Hopman Cup 2018 Free Seating Debacle


I’ve been fortunate to have attended the Hopman Cup for almost all of the past thirty years. During that time I’ve watched it grow from toddler to adult and so it was with excitement and yes pride that I was looking forward to this year. While it was terrific to watch Federer and the young guns coming through, the enjoyment of the game was marred by one decision. Regular readers will know that The Ponder Room is not a space for negativity. That said there are some occasions so baffling that something just has to be said.

© The Ponder Room

This year saw a new record crowd of nearly 14,000 people on one night. The draw of Roger Federer was definitely a success. Far less successful was the free seating arrangement for day sessions.

© The Ponder Room

In years gone by I watched as patrons who either hadn’t read the seating map correctly (or had and were trying to dupe the system) regretted their decision to sit close to the action once the roof was opened. The morning or afternoon sun would soon take its toll and they would ask to be moved to a shaded seat. One can only imagine that it is for this reason that the organisers decided all daytime seating would be ‘free seating’, that is sit where you like. This one decision had the following repercussions:

  • Patrons arrived earlier than usual to make sure they could secure a good seat. Once inside the venue they lined up outside the internal Arena doors. They began in an orderly queue based on the time honoured etiquette of who arrived first. The public was behaving well, something to be really proud off.  However it wasn’t long before an official walked past and told everyone to bunch up as the orderly queue was spilling out in the access way where people where trying to get past. Perhaps you an imagine what happened. The instruction, coming from an official as it did, evaporated any remaining manners. At first people were hesitant to break the line but as the official became more and more insistent eventually people sheepishly moved forward. This movement signalled an opportunity for the less charitable, more self centered among the crowd to push their way forward. Human nature followed.
  • A delay in opening the doors added to the resentment as without a set seat you had to fight to maintain your position in the queue, or should I say mass?
  • When the doors eventually opened it was a free for all. 80 year old women and people on sticks were pushed aside.
  • People with disabilities who do not require a wheelchair bay, are usually able to call up and reserve seating in the first row down from the wheelchair bay. This was not the case, they were expected to take pot luck like everyone else. But with no railing access to the lower seating their options were limited. When they eventually did made it through the doors (having hung back to avoid the crush) there were very few easily accessible seats left. What to do?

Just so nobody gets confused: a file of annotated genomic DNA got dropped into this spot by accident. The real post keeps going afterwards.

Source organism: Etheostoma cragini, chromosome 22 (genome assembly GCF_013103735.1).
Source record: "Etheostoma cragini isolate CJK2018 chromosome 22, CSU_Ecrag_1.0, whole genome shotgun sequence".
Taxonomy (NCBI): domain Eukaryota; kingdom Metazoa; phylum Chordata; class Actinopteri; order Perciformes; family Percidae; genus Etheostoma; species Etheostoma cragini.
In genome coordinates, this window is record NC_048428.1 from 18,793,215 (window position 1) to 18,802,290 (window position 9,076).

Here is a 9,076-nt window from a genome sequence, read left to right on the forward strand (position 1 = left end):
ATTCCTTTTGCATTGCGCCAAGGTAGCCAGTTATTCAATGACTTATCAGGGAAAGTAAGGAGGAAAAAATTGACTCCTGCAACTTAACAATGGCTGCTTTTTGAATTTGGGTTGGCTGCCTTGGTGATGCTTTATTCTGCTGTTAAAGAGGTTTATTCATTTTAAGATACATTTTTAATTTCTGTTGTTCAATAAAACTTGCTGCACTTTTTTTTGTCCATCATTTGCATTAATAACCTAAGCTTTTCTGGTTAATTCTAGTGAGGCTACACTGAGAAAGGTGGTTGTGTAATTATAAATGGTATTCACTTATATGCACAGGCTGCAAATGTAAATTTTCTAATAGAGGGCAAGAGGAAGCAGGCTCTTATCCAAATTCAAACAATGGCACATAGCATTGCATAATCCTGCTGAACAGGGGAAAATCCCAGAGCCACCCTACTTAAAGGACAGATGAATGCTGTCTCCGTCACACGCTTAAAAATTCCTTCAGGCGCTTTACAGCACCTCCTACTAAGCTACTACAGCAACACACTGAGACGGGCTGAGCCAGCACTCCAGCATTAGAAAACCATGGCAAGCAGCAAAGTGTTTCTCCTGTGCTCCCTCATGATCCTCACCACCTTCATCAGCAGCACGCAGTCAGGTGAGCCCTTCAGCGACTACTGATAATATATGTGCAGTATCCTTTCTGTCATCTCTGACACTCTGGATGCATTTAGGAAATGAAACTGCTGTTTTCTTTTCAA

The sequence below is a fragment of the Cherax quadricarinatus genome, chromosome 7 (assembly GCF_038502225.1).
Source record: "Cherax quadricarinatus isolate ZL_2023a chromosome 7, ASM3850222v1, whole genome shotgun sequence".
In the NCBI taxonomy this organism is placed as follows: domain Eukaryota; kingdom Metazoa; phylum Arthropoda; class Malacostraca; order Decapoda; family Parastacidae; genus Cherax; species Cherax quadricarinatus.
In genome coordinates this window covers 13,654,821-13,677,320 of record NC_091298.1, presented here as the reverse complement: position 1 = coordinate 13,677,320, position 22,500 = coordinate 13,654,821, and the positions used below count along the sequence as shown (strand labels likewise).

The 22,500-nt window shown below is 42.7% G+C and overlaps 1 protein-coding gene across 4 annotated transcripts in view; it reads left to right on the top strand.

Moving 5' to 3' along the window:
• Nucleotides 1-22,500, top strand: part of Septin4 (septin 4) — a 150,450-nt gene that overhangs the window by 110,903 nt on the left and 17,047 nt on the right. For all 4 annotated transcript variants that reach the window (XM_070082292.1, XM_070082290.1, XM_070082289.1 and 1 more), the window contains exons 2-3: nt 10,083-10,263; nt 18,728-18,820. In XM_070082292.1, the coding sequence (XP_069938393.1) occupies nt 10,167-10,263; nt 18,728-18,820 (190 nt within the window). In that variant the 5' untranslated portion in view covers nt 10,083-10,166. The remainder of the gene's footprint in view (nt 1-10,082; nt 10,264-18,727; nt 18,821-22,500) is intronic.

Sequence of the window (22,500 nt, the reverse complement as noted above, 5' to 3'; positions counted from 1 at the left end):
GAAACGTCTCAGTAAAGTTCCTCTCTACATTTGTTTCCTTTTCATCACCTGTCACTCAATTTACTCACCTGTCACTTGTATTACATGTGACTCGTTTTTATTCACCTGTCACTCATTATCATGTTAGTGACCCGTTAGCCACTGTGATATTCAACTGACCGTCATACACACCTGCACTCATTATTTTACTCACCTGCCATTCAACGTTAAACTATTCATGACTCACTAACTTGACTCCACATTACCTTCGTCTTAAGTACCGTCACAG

• Finally with everyone seated you would think the worst would be over but no. When patrons entered the Arena and chose their seat the roof was closed so as to create more atmosphere as the players were introduced. However once the match started the roof was opened. Enter sunshine. Consequently after 15 minutes of tossing up how long they could endure the sun, the crowd was on the move looking for better seating.
  • Furthermore because people weren’t tied to one seat they decided to move about the venue throughout the day. Consequently having acquired a reasonable seat, our day was spent answering query after query about whether a seat was taken. How would we know whether the seat had been vacated for a toilet break or left for the day? Question answered it was then a constant movement of standing up to let the person with three bags and two children  move passed. Inevitably they would sit down, only to realize their original seat was better so would pack up to move back.

The day began as a battle, continued as a test of wills, and somewhere along the way you got to watch a little bit of tennis. The ‘let’s have a nice day out at the tennis’ was destroyed.

The absurdity of this decision is only surpassed by the lack of railings in the Perth Arena. As usual I spent a good part of the day watching elderly patrons (of which there are a lot at the tennis) trying to navigate their way down stairs to their seats. On at least a dozen occasions I was called upon to provide arm support for a panicked looking patron.

As I ponder the future of the tournament I am reminded of what the girl on the ice cream stand said ‘I’m not sure how it would go if Federer hadn’t come.’ That could well be true however with the likes of young Zverev coming up through the ranks I think we might be okay. The far greater problem is the free seating debacle. I can only hope that the person or persons who made this decision get to spend next year out of the corporate boxes and down among the masses.

Sadly for us it will mean the end of our Hopman Cup special outings together as, like many patrons who have grown up with the tournament, my ‘birthday girl’ guest no longer goes out at night.

Footnote: In contrast the night sessions where you could buy set seats was a breeze.



Leave A Reply